University of Birmingham researchers are part of a new study seeking to understand why some people become infected with COVID-19 after vaccination or prior infection while others do not.
The new UK Health Security Agency (UKHSA)-led SARS-COV2 immunity and reinfection evaluation (SIREN) study has been launched by Public Health England (PHE) with £1.5million in funding from UK Research and Innovation (UKRI).
This study will recruit health care professionals from SIREN, as well as the University of Birmingham-led COvid-19 Convalescent immunity (COCO) study cohort, and a number of other research cohorts. It will work with other national research consortia, including the Protective Immunity from T-Cells in Healthcare workers (PITCH) study, which is being carried out in collaboration with the University of Birmingham, to assess participants’ detailed immune system response to COVID-19 infections and vaccinations.
Professor Alex Richter, of the University of Birmingham’s Institute of Immunology and Immunotherapy, who is leading the work in SIREN that will exam the immune assessment in those with vaccine breakthrough in a sub-study call VIBRANT said: “The research will seek to answer a number of key questions, including why some people get reinfections or infections after vaccination, while others do not. It will also assess how long immunity from vaccinations lasts, how the timeline differs between the different vaccines and how changes in the SARS-CoV-2 virus genetic make-up might evade the immune response.”
Nearly 50,000 healthcare professionals are enrolled in these existing research studies and are being monitored for breakthrough infection. Individuals who test positive for COVID-19, despite having had two doses of the vaccine or a previous confirmed infection, will be analysed by further specialised clinical interviews and tests to determine whether there are aspects of their immune response that differ from individuals who do not contract COVID-19. This could help to identify factors that increase the risk of ‘breakthrough’ infections – where someone catches COVID-19 despite being vaccinated.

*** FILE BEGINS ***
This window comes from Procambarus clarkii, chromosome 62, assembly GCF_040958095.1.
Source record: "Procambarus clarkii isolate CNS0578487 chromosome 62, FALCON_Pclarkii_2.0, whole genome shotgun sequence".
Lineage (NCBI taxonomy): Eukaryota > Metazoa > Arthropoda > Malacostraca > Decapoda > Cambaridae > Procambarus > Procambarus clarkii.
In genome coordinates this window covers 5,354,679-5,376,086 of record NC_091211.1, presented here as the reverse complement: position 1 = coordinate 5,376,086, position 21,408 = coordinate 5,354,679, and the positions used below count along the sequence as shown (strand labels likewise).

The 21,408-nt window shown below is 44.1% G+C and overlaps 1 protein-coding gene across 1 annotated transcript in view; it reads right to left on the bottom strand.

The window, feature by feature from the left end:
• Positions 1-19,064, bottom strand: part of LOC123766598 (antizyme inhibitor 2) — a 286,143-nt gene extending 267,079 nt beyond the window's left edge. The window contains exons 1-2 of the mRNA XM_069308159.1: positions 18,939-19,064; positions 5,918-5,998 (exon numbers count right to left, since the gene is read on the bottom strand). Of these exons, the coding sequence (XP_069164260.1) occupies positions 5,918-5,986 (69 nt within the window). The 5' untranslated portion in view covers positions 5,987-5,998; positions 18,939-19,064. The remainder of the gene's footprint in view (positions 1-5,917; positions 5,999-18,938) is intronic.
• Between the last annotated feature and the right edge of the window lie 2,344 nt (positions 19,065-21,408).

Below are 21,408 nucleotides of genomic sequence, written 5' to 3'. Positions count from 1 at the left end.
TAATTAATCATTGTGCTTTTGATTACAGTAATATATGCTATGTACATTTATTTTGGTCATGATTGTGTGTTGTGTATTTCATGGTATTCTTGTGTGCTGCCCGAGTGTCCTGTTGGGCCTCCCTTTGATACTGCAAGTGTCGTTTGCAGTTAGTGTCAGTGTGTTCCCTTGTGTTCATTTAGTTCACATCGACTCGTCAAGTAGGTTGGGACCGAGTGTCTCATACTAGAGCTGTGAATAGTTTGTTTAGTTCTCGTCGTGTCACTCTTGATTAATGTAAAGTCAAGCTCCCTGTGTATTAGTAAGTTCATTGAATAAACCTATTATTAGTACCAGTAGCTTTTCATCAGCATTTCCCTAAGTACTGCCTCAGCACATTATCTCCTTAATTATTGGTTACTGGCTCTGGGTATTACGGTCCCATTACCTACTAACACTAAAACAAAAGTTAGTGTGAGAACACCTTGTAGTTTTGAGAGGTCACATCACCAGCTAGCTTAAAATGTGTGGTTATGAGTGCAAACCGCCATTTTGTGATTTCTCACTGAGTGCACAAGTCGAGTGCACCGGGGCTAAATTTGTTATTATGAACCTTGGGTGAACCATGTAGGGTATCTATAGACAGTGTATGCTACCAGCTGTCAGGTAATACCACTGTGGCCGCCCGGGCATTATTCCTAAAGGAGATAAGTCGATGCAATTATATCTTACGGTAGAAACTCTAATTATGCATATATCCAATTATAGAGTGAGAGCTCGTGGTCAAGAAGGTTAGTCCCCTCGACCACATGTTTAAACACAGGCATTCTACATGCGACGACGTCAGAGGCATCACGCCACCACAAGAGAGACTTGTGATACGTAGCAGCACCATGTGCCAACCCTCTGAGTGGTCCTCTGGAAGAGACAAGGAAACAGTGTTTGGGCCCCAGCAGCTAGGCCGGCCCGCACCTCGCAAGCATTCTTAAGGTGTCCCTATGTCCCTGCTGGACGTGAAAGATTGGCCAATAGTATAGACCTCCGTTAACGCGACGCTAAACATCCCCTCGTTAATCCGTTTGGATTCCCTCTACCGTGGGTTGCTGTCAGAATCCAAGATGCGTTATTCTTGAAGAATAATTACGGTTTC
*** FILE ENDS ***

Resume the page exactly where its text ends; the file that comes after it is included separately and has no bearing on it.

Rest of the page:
Participants may also be asked if they would like to participate in analysis of their genetic code, to see if there are particular mutations in their DNA that might predict a poor response to vaccination.
Dr Susan Hopkins, COVID-19 Strategic Response Director at PHE said: “Understanding the immune response is essential, not only to determine who is most at risk of infections after vaccination, but also for vaccine developers who can target key components of the immune response effectively for future booster vaccines. We are pleased that this funding will allow us to better understand immunity and are very grateful to the nearly 50,000 participants who have given up their time to take part in the study.”
Health and Social Care Secretary Sajid Javid said: “Alongside the recent launch of a new UK-wide antibody testing programme, this new study will help us gain valuable insights into the immune response following vaccination or natural infection. Our historic vaccination programme continues to prevent millions of infections and save over 95,000 lives in England alone. I encourage everyone to get both jabs so they can protect themselves and those around them.”
Notes for Editors
- To arrange media interviews please contact Emma McKinney, Media Relations Manager (Health Sciences), University of Birmingham, Tel: +44 7815607157
- The University of Birmingham is ranked amongst the world’s top 100 institutions, and its work brings people from across the world to Birmingham, including researchers and teachers and more than 6,500 international students from nearly 150 countries.